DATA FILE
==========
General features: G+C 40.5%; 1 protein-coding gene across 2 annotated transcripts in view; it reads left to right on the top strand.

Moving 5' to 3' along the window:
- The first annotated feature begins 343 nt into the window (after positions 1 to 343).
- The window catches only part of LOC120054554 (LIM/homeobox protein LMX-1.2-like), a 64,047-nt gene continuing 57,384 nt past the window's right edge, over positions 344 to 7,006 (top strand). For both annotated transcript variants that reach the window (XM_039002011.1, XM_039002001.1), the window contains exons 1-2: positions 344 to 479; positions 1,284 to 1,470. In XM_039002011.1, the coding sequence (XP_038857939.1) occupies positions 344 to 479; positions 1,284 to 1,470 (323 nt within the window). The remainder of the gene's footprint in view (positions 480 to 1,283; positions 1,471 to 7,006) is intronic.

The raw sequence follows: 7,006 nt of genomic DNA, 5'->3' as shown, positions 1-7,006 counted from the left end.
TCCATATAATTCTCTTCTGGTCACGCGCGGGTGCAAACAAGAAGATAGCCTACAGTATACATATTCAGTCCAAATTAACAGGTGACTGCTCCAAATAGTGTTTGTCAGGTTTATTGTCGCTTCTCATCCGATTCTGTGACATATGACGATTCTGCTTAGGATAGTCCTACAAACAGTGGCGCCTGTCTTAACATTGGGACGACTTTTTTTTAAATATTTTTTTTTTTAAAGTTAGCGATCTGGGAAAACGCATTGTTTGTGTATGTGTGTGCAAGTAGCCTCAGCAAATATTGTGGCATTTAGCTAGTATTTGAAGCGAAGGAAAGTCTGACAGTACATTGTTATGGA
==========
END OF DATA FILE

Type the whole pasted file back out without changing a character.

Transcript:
General features: G+C 40.5%; 1 protein-coding gene across 2 annotated transcripts in view; it reads left to right on the top strand.

Moving 5' to 3' along the window:
- The first annotated feature begins 343 nt into the window (after positions 1 to 343).
- The window catches only part of LOC120054554 (LIM/homeobox protein LMX-1.2-like), a 64,047-nt gene continuing 57,384 nt past the window's right edge, over positions 344 to 7,006 (top strand). For both annotated transcript variants that reach the window (XM_039002011.1, XM_039002001.1), the window contains exons 1-2: positions 344 to 479; positions 1,284 to 1,470. In XM_039002011.1, the coding sequence (XP_038857939.1) occupies positions 344 to 479; positions 1,284 to 1,470 (323 nt within the window). The remainder of the gene's footprint in view (positions 480 to 1,283; positions 1,471 to 7,006) is intronic.

The raw sequence follows: 7,006 nt of genomic DNA, 5'->3' as shown, positions 1-7,006 counted from the left end.
TCCATATAATTCTCTTCTGGTCACGCGCGGGTGCAAACAAGAAGATAGCCTACAGTATACATATTCAGTCCAAATTAACAGGTGACTGCTCCAAATAGTGTTTGTCAGGTTTATTGTCGCTTCTCATCCGATTCTGTGACATATGACGATTCTGCTTAGGATAGTCCTACAAACAGTGGCGCCTGTCTTAACATTGGGACGACTTTTTTTTAAATATTTTTTTTTTTAAAGTTAGCGATCTGGGAAAACGCATTGTTTGTGTATGTGTGTGCAAGTAGCCTCAGCAAATATTGTGGCATTTAGCTAGTATTTGAAGCGAAGGAAAGTCTGACAGTACATTGTTATGGA